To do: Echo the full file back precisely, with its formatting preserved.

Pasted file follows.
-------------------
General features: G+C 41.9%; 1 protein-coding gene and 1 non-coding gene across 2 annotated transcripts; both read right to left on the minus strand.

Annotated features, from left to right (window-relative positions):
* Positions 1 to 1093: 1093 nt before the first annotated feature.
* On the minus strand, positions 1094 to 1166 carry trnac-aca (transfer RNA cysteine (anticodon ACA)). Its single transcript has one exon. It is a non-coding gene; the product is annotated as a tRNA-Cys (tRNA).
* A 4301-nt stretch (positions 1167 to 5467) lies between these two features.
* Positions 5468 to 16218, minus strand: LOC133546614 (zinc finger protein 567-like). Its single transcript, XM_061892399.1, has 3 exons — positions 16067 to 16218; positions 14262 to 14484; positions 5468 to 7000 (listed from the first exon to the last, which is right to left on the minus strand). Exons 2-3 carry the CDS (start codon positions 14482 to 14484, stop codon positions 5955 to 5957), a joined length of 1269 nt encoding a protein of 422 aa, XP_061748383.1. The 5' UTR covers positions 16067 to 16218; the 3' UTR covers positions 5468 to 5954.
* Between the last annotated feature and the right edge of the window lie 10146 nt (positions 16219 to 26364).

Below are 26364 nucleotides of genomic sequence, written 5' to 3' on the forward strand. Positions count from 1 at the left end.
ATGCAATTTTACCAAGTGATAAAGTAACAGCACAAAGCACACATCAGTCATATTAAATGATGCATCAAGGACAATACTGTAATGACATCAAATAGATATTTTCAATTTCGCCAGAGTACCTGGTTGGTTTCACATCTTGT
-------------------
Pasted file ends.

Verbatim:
General features: G+C 41.9%; 1 protein-coding gene and 1 non-coding gene across 2 annotated transcripts; both read right to left on the minus strand.

Annotated features, from left to right (window-relative positions):
* Positions 1 to 1093: 1093 nt before the first annotated feature.
* On the minus strand, positions 1094 to 1166 carry trnac-aca (transfer RNA cysteine (anticodon ACA)). Its single transcript has one exon. It is a non-coding gene; the product is annotated as a tRNA-Cys (tRNA).
* A 4301-nt stretch (positions 1167 to 5467) lies between these two features.
* Positions 5468 to 16218, minus strand: LOC133546614 (zinc finger protein 567-like). Its single transcript, XM_061892399.1, has 3 exons — positions 16067 to 16218; positions 14262 to 14484; positions 5468 to 7000 (listed from the first exon to the last, which is right to left on the minus strand). Exons 2-3 carry the CDS (start codon positions 14482 to 14484, stop codon positions 5955 to 5957), a joined length of 1269 nt encoding a protein of 422 aa, XP_061748383.1. The 5' UTR covers positions 16067 to 16218; the 3' UTR covers positions 5468 to 5954.
* Between the last annotated feature and the right edge of the window lie 10146 nt (positions 16219 to 26364).

Below are 26364 nucleotides of genomic sequence, written 5' to 3' on the forward strand. Positions count from 1 at the left end.
ATGCAATTTTACCAAGTGATAAAGTAACAGCACAAAGCACACATCAGTCATATTAAATGATGCATCAAGGACAATACTGTAATGACATCAAATAGATATTTTCAATTTCGCCAGAGTACCTGGTTGGTTTCACATCTTGT